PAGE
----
Blog Archive

Tuesday, March 17, 2015

My interview today is with Dr. Richard Mabry a retired physician turned writer. His books have been finalists in competitions      ranging from ACFW’s Carol Award to Romantic Times’ Inspirational Book of the Year. His novel, Lethal Remedy, won a 2012 Selah Award from the Blue Ridge Mountain Christian Writers Conference. 
You retired from a full-time career as a physician, but instead of taking up golf, you decided to write. It looks like your first book was The Tender Scar, which is about surviving your spouse. Why did you write this book?
When I retired from medicine, I had no intention of writing. However, my wife of 40 years, Cynthia, had passed away in September of 1999, and as part of my grieving process, I committed my feelings to computer entries. As I accumulated material, one of my friends suggested I turn it into a book. Unfortunately, as anyone who wants to write about personal experiences will find, it’s not easy to write a book, and even harder to get it published.

After attending a Christian writers’ conference and studying every book I could find on the craft, I finally completed The Tender Scar. At that time, it was possible to submit directly to publishers, and after numerous rejections I received an acceptance from Dennis Hillman at Kregel Publishers. The Tender Scar was published in 2006, and continues to minister to people to the present.

What did you learn from having it published?
I learned absolutely everything about writing, since I started from ground zero. Publishing has changed a great deal over the past ten years, and I’m trying (sometimes without success) to keep up with those changes.

What made you take on the challenge and write a novel? How long did it take to write your first novel? How many rewrites did you do on it?
At the same conference I mentioned above, Alton Gansky and James Scott Bell challenged me to try my hand at fiction. I decided to do just that, and it was tough. I wrote (including numerous revision) four novels that garnered forty rejections over a four year period before I got my first contract, a one-book deal from Barbara Scott, who was just getting the fiction line at Abingdon Press started.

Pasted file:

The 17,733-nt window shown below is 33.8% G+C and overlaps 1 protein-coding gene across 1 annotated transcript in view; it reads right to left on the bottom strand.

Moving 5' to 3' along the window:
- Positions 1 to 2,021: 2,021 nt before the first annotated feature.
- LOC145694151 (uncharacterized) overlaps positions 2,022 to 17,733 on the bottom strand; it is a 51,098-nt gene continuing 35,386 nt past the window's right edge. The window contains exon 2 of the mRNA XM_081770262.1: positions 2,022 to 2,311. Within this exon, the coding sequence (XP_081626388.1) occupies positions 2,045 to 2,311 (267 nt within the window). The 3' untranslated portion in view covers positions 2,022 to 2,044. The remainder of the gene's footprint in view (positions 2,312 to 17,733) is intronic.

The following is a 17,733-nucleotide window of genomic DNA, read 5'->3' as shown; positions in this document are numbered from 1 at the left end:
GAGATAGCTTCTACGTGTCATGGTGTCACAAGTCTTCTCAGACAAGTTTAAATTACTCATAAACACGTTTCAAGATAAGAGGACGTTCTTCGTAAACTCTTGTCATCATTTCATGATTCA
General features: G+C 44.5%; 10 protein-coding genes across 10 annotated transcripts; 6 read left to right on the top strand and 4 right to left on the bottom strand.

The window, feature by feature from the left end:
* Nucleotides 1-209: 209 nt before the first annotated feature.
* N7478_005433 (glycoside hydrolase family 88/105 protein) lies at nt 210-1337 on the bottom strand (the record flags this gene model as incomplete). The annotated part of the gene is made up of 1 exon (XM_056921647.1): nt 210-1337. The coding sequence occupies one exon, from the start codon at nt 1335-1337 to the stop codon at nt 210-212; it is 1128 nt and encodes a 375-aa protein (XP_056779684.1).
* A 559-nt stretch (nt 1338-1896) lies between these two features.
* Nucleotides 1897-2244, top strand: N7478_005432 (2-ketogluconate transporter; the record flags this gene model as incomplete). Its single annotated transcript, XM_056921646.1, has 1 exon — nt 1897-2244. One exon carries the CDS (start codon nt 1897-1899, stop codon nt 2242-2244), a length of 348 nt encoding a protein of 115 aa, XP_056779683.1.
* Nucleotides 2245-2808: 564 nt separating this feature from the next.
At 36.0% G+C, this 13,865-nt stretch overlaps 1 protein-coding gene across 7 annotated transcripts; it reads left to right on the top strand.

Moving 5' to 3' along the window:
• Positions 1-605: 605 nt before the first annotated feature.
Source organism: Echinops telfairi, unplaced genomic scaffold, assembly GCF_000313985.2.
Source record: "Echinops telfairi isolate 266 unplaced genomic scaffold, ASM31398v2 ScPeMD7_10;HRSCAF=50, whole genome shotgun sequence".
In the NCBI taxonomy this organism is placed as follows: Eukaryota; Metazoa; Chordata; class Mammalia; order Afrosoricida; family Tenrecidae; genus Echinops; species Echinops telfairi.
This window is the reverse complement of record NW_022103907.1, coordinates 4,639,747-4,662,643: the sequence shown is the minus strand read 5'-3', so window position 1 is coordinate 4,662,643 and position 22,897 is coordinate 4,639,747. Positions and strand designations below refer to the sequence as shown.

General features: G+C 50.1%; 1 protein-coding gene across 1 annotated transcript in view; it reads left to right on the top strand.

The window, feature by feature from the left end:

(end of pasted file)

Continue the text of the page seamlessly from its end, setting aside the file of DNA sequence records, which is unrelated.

Who encourages you in your writing? Are you involved with any critique groups or writing groups?
I’m not a member of any critique groups—I guess I’m too much of a loner. However, God has blessed me once more with the love of a wonderful woman, and my wife, Kay, is my first reader for everything I produce. She’s the reason I can write scenes from a female point of view that are accurate.

By the way, you’ll notice that the protagonists of my first four books are female. I started out with a male protagonist, but it was soon apparent that female leads were more popular—with editors and later with readers. After I had a few novels published, I’ve had sort of co-protagonists, and that’s worked well.

Fatal Trauma will be your eighth novel published since Code Blue in 2010. Are you that quick a writer? Or had they been in the works for a while?  I don’t know how long I labored on that first novel, but it seemed like forever. Since then, I’ve generally had between six and nine months to get a novel ready to send to the editor. I’d like longer, but it doesn’t work that way. My work, like every other writer’s (except those that self-publish), has to be fitted into the publisher’s release                                schedule.                                                   

How do you write? Did you do an outline first? Did you do individual character development before doing the full plot?
I’m a definite seat-of-the-pants writer. I start with a premise…what Al Gansky calls a “what if?” question. Then I populate the story, although the characters may change as the story progresses. I always have an opening scene, a middle-of-the-story surprise, and what Jim Bell calls a “knockout ending.” After that, I just write. On more than one occasion, I’ve scrapped up to ten thousand words when a book just didn’t seem to be going well. And hitting the “delete” key is hard. 

What have you learned about writing you would like to pass along? What is the best advice you’ve heard about writing?
You begin by learning the craft. Read books—good books—on plotting, character development, point of view, etc. Read Elmore Leonard’s ten rules for writers. Read books—good ones, so you’ll know what’s good, bad ones so you’ll know what’s bad. Then sit down and write. Get the work critiqued by someone who knows what they’re doing. Rewrite. Revise. Lather, rinse, repeat.

What’s coming next for your readers?
My next novel, Fatal Trauma, releases on May 19. It begins in an ER, where a physician and nurse are held at pistol-point by a man who seems to have nothing to lose. I hope my readers like it.

Sounds like an interesting read and definitely a page turner. Thanks, Richard. All the best for your continued writing.

 If you'd like to learn more about Richard and his writing. Here's the way to get started:  Check out His website. Keep up with him on his blog, his Facebook fan page, and Twitter, as well as Goodreads. 


  1. Chris, Thanks for this opportunity to interact with the readers of your blog. I hope what I've had to say will encourage some of them.

  2. I would never have figured you for an organic writer (Panster). But I love your books anyway. lol.
    I so agree with you on your advice about learning the craft. And James Scott Bell's books are some of the best...along with several others!